That initial Senate budget proposal, which contained no appropriations cuts for higher education, had been applauded by college and university presidents throughout the state, whose institutions have been hit hard by successive budget cuts since the state’s financial crisis began in 2008.
The version that passed the Senate on Saturday, however, would cut higher education appropriations 1.4 percent, or about $37.5 million from the original 2011-13 biennial budget.  The proposed House budget, passed Feb. 29, would cut higher education funding 2.1 percent, or about $59 million from the original biennial budget.
Details of how the cuts would be apportioned by institution are available in a table prepared by the Higher Education Coordinating Board. The original 2011-13 biennial budget appropriated a total of $2.75 billion for higher education.
It remains to be seen what the final budget will look like. The House and Senate budget bills (ESHB 2127 and ESB 5967are now in the Ways and Means Committees of the opposite chambers, where a compromise is being sought prior to the Thursday adjournment deadline for the regular legislative session.
Last week, when the initial Senate budget was proposed, University of Washington President Michael Young said in a statement posted on the UW website: “The Senate [Ways & Means Committee chair’s] budget proposal released today puts a halt to four years of public disinvestment in higher education.  The Senate is to be commended to taking this bold stance.”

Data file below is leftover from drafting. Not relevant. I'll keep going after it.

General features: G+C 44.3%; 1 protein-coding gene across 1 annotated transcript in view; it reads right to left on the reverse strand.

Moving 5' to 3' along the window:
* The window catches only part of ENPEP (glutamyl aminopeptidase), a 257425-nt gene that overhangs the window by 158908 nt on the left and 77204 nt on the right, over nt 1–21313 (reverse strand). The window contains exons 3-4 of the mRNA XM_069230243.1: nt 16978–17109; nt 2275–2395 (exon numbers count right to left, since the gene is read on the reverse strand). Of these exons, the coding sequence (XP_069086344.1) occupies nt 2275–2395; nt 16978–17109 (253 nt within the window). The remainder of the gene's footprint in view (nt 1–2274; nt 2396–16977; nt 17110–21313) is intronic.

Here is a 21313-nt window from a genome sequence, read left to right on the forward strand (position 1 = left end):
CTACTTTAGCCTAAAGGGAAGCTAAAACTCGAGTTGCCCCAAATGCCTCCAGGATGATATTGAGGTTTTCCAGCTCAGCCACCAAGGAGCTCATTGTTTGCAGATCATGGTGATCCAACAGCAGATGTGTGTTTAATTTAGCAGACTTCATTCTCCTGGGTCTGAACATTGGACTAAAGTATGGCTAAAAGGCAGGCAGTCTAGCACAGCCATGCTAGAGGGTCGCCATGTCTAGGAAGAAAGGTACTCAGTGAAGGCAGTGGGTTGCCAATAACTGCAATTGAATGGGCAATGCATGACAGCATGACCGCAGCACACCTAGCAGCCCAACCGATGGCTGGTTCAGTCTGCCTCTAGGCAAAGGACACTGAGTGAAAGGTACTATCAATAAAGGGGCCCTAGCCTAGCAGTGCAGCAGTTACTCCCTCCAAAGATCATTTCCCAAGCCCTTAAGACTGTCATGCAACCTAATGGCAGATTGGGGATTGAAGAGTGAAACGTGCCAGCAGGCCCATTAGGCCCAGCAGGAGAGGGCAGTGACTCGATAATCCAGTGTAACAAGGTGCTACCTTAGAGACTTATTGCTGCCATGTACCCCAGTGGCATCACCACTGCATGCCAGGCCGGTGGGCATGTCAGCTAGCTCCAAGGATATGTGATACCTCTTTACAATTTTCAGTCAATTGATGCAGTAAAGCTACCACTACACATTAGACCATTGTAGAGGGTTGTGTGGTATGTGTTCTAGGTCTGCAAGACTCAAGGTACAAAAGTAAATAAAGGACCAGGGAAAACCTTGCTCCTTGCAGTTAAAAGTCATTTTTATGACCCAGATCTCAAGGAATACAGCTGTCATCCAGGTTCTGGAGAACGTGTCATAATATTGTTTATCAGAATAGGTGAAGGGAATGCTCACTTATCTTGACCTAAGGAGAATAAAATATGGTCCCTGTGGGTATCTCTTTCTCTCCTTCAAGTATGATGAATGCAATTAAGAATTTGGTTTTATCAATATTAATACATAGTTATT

A statement posted Monday by Elson Floyd, president of Washington State University, struck a cautious note and underscored the institution’s strong ties to legislators on both sides of the aisle. 
“We will work closely with Democratic and Republican lawmakers to promote a budget that protects, to the greatest extent possible, funding for our students and our university and a budget that places our state on a solid financial footing for the future,” Floyd’s statement said.
The Senate budget would levy proportionally larger cuts in the UW and WSU budgets as offsets to increased non-resident tuition revenue, cuts to the UW College of the Environment and WSU’s College of Agriculture, Human and Natural Resources, and a $5 million transfer from each to the State Toxics Control Account.
A statement posted Monday by The Evergreen State College noted that the Senate supplemental budget also includes reduced authority to waive tuition as one alternative to awarding student financial aid. That budget provision is contingent upon passage of separate legislation, SB 6617, which would limit tuition waivers to no more than 16 percent of gross authorized operating fees at the UW, and lower percentages at the other baccalaureate institutions. That bill filed, Feb. 27, currently is in the Senate Ways & Means Committee.
The Senate budget would cut general fund appropriations for the state’s community and technical colleges by about $20 million less than the House budget version, but CTCs would also see their authority to waive tuition reduced by about $13 million. 
The budget that passed the Senate Saturday provides funding for student financial aid at basically the same level as the version proposed by the Senate Ways & Means Committee, including no cuts the State Need Grant Program and no suspension of the State Work Study program. 
The Senate supplemental budget also would provide an additional $3.8 million to both the UW and WSU to expand enrollments in engineering programs at the institutions.